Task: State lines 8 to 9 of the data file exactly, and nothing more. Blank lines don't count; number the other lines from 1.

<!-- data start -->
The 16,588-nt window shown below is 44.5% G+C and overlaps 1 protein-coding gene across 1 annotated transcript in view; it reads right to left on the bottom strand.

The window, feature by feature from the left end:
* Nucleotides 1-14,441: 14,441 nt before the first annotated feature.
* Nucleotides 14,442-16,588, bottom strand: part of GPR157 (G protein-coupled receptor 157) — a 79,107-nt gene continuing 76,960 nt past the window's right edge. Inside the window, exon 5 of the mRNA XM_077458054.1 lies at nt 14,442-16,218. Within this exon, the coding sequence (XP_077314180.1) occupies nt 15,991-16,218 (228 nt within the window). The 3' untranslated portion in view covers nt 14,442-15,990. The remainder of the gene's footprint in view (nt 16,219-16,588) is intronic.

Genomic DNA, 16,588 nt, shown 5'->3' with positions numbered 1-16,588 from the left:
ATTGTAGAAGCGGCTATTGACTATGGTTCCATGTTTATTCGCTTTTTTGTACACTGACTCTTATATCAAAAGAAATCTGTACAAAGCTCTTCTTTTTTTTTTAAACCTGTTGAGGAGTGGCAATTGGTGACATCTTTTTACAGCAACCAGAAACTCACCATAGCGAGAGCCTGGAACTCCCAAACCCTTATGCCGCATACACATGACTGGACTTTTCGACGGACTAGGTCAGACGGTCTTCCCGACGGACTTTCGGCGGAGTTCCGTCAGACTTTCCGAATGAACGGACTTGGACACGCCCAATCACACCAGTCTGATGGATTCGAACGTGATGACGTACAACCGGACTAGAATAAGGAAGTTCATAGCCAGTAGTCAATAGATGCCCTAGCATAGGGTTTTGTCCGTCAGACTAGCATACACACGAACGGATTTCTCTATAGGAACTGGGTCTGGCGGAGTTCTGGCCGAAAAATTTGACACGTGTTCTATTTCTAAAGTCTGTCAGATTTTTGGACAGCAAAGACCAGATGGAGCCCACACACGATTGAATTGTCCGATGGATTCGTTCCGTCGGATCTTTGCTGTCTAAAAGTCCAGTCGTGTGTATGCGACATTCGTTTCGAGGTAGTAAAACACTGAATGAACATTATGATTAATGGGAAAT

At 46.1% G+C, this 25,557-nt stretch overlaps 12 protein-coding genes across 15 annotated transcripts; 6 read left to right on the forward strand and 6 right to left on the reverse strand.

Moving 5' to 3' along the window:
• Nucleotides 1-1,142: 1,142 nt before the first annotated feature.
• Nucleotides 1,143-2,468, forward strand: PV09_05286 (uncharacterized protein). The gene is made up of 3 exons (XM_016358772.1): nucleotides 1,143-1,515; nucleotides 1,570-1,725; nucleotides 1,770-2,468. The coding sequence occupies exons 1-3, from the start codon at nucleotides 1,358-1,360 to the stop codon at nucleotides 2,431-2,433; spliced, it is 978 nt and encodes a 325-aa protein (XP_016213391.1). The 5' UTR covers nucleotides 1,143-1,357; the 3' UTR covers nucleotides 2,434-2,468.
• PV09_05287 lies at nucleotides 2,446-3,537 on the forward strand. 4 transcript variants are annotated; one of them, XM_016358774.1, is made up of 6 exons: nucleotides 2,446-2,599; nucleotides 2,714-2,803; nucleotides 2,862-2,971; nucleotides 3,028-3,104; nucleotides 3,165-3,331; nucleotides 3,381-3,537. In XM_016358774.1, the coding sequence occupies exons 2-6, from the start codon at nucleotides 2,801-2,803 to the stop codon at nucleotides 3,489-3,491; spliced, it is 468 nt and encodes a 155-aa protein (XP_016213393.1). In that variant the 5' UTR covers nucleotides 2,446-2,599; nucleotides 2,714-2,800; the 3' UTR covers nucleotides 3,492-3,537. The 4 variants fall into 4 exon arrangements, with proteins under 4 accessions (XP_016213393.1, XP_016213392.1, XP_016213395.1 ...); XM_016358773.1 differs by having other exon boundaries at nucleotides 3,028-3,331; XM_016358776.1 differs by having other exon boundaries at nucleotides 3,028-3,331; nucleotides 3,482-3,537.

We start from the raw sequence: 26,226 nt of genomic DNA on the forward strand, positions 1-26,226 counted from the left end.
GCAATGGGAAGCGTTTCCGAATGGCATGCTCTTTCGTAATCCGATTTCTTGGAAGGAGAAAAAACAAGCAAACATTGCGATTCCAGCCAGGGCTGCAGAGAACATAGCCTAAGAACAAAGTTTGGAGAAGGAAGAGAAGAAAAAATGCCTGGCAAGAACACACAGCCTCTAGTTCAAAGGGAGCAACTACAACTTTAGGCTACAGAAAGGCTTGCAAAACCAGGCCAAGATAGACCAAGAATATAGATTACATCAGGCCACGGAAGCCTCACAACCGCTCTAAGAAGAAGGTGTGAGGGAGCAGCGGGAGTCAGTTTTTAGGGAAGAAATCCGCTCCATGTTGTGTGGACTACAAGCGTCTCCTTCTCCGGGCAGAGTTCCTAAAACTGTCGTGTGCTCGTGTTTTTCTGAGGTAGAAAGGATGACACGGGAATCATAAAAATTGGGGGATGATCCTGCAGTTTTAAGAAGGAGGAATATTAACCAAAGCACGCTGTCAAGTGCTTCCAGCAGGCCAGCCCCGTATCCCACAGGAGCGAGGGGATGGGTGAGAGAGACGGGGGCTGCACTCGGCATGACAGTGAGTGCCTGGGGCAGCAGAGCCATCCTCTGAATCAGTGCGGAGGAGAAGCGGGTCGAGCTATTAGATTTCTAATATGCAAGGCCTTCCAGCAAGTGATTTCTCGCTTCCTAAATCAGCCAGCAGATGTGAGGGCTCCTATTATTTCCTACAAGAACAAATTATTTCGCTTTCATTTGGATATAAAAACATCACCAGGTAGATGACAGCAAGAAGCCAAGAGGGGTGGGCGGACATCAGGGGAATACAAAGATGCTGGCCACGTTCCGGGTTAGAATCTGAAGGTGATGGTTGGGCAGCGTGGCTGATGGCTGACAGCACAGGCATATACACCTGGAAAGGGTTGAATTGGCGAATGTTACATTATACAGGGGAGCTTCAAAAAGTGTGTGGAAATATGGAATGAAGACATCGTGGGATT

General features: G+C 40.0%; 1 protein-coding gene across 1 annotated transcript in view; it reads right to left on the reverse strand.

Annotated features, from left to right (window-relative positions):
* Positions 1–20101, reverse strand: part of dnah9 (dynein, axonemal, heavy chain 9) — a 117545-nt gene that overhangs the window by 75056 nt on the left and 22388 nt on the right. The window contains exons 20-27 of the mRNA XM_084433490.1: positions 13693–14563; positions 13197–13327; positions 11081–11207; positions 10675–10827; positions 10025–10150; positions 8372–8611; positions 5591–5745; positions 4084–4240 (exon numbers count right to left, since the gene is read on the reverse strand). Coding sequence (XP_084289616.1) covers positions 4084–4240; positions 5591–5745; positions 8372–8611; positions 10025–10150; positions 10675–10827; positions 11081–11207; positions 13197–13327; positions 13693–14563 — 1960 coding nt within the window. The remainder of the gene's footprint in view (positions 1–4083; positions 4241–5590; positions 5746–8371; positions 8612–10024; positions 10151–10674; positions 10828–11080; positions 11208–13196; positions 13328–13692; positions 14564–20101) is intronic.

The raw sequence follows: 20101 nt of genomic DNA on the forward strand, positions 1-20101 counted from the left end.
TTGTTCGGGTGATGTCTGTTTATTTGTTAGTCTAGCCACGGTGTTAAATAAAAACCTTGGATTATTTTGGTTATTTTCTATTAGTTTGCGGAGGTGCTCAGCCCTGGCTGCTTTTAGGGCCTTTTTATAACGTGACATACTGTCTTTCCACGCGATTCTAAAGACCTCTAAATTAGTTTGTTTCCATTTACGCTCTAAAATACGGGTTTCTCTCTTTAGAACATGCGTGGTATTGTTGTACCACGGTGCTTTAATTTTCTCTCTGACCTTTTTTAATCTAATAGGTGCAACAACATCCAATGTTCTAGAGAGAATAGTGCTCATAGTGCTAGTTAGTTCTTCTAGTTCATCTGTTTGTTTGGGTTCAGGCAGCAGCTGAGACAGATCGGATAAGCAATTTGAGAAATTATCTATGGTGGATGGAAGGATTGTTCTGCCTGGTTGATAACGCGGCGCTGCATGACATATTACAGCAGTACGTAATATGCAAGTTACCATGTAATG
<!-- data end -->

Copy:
Moving 5' to 3' along the window:
• Nucleotides 1-1,142: 1,142 nt before the first annotated feature.